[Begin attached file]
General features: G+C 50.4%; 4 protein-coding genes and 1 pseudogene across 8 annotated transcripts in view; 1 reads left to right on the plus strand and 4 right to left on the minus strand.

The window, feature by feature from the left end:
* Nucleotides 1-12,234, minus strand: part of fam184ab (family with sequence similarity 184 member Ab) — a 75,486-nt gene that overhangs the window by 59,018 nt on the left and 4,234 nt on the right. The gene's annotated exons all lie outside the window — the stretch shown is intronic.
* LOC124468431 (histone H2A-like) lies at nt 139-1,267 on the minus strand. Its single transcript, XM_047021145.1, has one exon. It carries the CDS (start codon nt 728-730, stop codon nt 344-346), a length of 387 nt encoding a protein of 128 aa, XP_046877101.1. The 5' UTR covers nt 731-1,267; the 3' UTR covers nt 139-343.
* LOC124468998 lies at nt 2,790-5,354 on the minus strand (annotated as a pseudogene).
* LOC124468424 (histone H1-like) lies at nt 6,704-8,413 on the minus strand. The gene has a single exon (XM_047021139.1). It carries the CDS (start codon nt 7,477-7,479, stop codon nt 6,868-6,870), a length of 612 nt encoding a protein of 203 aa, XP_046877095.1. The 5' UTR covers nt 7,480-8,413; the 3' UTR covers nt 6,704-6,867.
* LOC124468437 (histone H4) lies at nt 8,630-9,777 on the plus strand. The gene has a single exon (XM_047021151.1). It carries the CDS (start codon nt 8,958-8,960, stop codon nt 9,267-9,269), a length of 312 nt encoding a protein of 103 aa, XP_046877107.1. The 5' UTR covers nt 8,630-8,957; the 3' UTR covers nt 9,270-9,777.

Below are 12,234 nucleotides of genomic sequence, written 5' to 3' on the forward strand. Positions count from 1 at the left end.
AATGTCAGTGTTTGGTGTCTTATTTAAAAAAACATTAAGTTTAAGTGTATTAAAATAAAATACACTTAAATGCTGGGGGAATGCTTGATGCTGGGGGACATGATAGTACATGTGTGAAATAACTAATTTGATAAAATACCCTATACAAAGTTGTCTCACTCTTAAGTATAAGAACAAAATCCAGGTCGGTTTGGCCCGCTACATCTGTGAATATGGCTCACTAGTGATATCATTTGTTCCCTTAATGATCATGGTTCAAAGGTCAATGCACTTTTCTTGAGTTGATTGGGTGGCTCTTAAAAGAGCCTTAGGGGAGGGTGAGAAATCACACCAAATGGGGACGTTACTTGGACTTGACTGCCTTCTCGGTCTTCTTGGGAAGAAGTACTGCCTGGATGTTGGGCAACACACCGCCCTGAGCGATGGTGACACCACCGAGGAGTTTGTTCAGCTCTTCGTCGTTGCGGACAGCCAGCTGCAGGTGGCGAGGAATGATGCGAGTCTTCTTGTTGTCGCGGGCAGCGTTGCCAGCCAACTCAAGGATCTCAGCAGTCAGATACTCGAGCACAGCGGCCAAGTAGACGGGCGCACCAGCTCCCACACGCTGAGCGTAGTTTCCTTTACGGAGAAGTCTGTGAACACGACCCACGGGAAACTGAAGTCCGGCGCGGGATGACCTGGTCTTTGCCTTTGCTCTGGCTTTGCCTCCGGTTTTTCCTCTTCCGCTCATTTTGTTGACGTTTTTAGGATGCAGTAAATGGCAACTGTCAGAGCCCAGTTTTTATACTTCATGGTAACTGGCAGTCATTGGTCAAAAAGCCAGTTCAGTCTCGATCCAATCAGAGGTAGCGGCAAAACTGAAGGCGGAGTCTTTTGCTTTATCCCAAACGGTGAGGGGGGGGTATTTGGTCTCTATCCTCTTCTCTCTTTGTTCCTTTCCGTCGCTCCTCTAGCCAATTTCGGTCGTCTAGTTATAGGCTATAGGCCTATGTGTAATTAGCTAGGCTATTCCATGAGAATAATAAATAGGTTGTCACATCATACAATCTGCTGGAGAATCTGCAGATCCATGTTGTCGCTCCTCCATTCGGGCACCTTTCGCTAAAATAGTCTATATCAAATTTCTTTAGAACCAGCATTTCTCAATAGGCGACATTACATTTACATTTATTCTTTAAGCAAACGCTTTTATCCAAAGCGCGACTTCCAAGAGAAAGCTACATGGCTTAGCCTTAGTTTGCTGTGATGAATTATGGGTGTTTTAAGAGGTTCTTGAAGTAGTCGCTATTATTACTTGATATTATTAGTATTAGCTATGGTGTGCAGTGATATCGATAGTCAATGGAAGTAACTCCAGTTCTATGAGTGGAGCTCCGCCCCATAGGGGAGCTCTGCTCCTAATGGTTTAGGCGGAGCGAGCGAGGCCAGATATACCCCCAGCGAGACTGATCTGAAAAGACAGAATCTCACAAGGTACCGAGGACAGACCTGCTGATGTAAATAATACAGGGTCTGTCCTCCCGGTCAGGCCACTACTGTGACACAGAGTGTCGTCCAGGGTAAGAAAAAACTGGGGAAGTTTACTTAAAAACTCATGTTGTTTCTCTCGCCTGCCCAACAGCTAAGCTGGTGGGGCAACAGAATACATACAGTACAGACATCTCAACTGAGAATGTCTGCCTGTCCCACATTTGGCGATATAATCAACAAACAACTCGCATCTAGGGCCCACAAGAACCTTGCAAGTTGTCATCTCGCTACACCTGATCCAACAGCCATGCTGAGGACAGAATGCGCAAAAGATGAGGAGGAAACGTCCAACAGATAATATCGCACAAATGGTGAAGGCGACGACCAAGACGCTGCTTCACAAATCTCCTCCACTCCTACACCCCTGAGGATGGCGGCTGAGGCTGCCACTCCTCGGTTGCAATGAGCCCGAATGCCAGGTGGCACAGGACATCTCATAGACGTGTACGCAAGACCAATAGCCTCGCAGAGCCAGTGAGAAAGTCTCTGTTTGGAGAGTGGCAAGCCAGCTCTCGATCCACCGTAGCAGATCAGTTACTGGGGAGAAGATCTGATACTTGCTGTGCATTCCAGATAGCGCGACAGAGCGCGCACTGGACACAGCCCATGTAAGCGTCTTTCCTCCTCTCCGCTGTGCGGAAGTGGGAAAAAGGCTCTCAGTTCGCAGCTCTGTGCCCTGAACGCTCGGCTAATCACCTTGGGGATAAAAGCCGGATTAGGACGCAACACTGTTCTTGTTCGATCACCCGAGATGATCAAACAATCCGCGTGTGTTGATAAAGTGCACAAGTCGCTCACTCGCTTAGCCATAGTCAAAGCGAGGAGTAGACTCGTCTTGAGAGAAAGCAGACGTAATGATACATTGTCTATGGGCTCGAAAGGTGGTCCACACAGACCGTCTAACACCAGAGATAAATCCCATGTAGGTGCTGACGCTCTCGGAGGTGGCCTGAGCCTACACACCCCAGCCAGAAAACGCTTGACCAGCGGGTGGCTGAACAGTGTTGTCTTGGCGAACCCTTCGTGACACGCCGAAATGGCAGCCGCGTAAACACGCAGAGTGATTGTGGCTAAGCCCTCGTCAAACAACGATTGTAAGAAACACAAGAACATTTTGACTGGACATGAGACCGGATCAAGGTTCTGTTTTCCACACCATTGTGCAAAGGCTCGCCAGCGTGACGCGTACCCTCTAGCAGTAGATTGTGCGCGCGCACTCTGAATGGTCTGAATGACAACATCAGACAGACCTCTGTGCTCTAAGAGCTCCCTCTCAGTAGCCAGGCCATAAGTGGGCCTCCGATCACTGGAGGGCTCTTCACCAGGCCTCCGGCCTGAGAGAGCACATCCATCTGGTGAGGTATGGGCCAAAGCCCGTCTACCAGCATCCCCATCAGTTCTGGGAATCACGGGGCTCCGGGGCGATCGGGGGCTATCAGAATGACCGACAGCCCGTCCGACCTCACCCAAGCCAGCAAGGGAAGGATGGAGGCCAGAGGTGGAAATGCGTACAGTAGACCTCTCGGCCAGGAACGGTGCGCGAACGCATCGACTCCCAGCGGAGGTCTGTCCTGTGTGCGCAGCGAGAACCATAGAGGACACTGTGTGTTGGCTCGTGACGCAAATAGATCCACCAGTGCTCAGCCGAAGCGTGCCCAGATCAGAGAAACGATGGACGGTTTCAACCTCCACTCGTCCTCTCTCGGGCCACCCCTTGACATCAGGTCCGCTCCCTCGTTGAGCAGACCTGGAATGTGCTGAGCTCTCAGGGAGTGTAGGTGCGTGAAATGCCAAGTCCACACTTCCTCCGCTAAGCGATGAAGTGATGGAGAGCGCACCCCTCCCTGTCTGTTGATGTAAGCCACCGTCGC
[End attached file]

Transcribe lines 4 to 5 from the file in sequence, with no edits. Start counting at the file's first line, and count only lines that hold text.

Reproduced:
* LOC124468431 (histone H2A-like) lies at nt 139-1,267 on the minus strand. Its single transcript, XM_047021145.1, has one exon. It carries the CDS (start codon nt 728-730, stop codon nt 344-346), a length of 387 nt encoding a protein of 128 aa, XP_046877101.1. The 5' UTR covers nt 731-1,267; the 3' UTR covers nt 139-343.
* LOC124468998 lies at nt 2,790-5,354 on the minus strand (annotated as a pseudogene).